Travel to Russia's Wrangel Island, three hundred miles north of the Arctic Circle. Known as the polar bear nursery of the world, approximately one thousand muskoxen live on this remote, yet surprisingly colorful tundra (in the summer.) Learn how muskox are adapting to climate change, and the soaring price of their precious qiviut.
* Where to find some of the finest American cashmere.
* Drop-spinning on a volcanic island in Indonesia
* Resurrecting flax in the Pacific northwest
* Valais blacknose sheep, the "cutest sheep in the world"
* Looking back fifty years with Schacht Spindle Co. and Oomingmak, The Musk Ox Producers Co-op
* and so much more
in this issue
Wild Fibers was born out my own experience raising cashmere goats, and a desire to understand other fiber bearing animals from around the world. Our feature on Springtide Farm brings the story of American cashmere full circle, to my “backyard” in Maine, and the extraordinary contributions Wendy Pieh and Peter Goth have made to the cashmere industry.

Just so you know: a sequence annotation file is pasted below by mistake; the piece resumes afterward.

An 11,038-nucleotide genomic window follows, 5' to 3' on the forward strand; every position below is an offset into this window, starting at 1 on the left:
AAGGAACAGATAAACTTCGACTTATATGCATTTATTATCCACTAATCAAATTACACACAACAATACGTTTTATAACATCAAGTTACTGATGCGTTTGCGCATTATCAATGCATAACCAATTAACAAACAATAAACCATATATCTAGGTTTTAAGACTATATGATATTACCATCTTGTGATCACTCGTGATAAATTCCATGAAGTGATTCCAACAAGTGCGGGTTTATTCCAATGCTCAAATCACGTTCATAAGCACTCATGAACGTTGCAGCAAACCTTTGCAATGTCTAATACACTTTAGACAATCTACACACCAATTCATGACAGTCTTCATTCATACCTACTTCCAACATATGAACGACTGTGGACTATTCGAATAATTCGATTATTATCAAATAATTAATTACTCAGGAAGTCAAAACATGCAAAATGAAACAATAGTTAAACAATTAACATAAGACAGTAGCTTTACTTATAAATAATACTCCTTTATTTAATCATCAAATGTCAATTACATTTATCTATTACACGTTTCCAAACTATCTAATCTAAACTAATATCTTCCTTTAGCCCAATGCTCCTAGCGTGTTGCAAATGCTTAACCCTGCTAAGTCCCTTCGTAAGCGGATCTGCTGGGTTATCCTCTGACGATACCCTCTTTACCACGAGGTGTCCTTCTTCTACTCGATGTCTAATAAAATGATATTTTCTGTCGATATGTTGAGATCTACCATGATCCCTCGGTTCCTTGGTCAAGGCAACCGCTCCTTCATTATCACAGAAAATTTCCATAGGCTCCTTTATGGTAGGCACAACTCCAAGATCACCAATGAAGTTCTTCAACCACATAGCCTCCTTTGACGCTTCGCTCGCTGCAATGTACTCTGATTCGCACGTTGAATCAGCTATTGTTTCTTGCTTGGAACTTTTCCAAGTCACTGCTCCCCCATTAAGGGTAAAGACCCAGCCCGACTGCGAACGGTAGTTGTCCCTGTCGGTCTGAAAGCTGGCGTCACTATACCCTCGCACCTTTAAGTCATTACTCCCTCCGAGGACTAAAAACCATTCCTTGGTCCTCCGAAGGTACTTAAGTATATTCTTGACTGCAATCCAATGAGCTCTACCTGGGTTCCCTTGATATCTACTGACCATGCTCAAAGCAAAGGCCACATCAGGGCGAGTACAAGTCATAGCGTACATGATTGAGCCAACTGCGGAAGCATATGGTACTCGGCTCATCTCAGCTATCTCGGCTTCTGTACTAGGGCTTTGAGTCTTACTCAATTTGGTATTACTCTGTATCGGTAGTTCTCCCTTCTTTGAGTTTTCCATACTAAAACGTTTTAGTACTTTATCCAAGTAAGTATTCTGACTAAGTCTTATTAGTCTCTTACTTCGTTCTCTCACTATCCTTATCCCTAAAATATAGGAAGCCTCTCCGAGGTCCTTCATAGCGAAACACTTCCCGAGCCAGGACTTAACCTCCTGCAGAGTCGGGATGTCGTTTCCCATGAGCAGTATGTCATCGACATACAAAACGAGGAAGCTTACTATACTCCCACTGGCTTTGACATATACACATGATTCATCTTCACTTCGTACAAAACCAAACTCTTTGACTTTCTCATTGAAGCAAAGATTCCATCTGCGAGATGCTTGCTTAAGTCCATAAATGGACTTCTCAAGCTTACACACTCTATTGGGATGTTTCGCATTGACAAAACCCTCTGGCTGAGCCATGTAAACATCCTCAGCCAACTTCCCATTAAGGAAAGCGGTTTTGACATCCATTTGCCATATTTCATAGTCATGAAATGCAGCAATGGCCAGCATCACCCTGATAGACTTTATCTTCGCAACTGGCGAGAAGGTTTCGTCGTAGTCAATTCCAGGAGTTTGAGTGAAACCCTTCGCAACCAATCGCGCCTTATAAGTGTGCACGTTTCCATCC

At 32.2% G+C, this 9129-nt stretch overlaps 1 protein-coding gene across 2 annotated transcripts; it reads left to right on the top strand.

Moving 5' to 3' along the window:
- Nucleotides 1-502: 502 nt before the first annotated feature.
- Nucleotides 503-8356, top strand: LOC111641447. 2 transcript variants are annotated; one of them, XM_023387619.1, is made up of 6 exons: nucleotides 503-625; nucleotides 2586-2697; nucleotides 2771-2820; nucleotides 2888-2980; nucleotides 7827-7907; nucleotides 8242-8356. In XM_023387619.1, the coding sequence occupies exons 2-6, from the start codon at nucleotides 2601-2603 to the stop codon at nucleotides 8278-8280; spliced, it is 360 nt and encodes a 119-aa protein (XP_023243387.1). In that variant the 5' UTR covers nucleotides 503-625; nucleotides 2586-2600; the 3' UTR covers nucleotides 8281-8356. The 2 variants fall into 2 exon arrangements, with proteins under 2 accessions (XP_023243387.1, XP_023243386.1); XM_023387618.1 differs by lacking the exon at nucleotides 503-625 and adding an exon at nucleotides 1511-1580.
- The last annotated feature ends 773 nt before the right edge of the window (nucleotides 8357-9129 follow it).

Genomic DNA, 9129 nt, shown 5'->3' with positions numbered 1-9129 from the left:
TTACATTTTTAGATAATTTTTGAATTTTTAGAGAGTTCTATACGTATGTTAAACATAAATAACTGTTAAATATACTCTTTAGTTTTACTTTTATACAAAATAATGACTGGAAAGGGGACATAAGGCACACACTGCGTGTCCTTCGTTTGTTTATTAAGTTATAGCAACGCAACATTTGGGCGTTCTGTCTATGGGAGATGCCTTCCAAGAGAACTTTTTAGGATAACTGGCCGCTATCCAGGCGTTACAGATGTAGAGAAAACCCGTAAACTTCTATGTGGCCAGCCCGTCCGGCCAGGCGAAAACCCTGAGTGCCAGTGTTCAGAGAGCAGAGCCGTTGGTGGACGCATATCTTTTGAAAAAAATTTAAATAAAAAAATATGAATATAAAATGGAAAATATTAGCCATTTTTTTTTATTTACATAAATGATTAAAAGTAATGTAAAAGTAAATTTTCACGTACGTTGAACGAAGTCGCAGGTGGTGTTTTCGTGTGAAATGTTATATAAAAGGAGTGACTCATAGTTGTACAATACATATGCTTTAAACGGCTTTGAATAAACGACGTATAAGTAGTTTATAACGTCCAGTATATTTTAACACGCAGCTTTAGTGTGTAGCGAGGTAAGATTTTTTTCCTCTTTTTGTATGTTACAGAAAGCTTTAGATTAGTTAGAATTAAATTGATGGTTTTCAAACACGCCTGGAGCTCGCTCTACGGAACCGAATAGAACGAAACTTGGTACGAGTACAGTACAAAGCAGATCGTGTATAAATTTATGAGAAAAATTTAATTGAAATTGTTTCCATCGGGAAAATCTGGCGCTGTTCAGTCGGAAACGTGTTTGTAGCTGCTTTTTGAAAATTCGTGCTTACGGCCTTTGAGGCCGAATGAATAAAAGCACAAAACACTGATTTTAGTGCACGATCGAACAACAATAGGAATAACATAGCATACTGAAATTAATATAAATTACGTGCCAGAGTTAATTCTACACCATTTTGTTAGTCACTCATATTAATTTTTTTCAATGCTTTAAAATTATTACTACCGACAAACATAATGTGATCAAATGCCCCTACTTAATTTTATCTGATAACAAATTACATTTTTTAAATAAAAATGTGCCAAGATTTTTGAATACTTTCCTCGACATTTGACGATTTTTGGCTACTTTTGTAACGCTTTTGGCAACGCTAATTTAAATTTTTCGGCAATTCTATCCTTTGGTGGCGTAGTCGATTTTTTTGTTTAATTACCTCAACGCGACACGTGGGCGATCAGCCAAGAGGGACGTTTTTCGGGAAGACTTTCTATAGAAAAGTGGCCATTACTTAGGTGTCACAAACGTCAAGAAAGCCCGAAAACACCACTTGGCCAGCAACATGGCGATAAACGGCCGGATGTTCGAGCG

Wild fibers and whales seemingly make for strange bedfellows, unless you are visiting Indonesia’s Lembata Island. British textile experts Sue and David Richardson provide an insider’s view to the weaving and dyeing culture on this volcanic island, where whaling is still done the old-fashioned way, and so is their spinning using the ubiquitous long-drop spindle.
Valais Blacknose Sheep
When someone say they have the "cutest sheep in the world" warning bells should sound. Everyone thinks their dog, their rabbit, their kid, and yes, their sheep, are the cutest in the world. For once, all the hype isn’t just hype. The Swiss Valais blacknose is the cutest sheep in the world with a personality to match. Their million-dollar looks are commanding an equally precious price tag.
Flax-Back to the Future
Technology is the major driver in nearly every industry. When the first mechanized cotton gin arrived on the scene, flax lost its corner of the fiber market as cotton production and processing became more affordable. Around the country, farmers are once again beginning to tend fields of flax. The economic juggernaut still lies in the processing.
British textile artist, Lindsey Tyson, began her career designing interiors for the automotive industry. She changed gears (did I really say that?) after starting a family, and now creates magnificent, felted items, which are finely printed with her stunning designs and complimented with a layer of chiffon that she has also designed.